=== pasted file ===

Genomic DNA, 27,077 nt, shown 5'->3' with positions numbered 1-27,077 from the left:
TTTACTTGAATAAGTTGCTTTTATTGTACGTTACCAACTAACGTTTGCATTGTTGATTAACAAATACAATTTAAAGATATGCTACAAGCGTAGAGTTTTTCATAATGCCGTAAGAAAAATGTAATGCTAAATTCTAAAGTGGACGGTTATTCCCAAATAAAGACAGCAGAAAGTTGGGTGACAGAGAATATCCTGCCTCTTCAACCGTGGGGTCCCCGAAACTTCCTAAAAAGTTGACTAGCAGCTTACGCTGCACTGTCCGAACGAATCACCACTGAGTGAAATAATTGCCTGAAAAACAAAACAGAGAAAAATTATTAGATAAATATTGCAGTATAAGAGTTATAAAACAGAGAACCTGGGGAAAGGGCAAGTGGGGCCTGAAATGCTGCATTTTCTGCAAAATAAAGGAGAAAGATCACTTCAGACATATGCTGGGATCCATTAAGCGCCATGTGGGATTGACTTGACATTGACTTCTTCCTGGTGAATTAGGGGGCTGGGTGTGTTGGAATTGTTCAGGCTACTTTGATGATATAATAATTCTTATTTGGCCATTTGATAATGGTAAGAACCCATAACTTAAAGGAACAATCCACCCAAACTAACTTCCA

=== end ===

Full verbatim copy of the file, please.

Genomic DNA, 27,077 nt, shown 5'->3' with positions numbered 1-27,077 from the left:
TTTACTTGAATAAGTTGCTTTTATTGTACGTTACCAACTAACGTTTGCATTGTTGATTAACAAATACAATTTAAAGATATGCTACAAGCGTAGAGTTTTTCATAATGCCGTAAGAAAAATGTAATGCTAAATTCTAAAGTGGACGGTTATTCCCAAATAAAGACAGCAGAAAGTTGGGTGACAGAGAATATCCTGCCTCTTCAACCGTGGGGTCCCCGAAACTTCCTAAAAAGTTGACTAGCAGCTTACGCTGCACTGTCCGAACGAATCACCACTGAGTGAAATAATTGCCTGAAAAACAAAACAGAGAAAAATTATTAGATAAATATTGCAGTATAAGAGTTATAAAACAGAGAACCTGGGGAAAGGGCAAGTGGGGCCTGAAATGCTGCATTTTCTGCAAAATAAAGGAGAAAGATCACTTCAGACATATGCTGGGATCCATTAAGCGCCATGTGGGATTGACTTGACATTGACTTCTTCCTGGTGAATTAGGGGGCTGGGTGTGTTGGAATTGTTCAGGCTACTTTGATGATATAATAATTCTTATTTGGCCATTTGATAATGGTAAGAACCCATAACTTAAAGGAACAATCCACCCAAACTAACTTCCA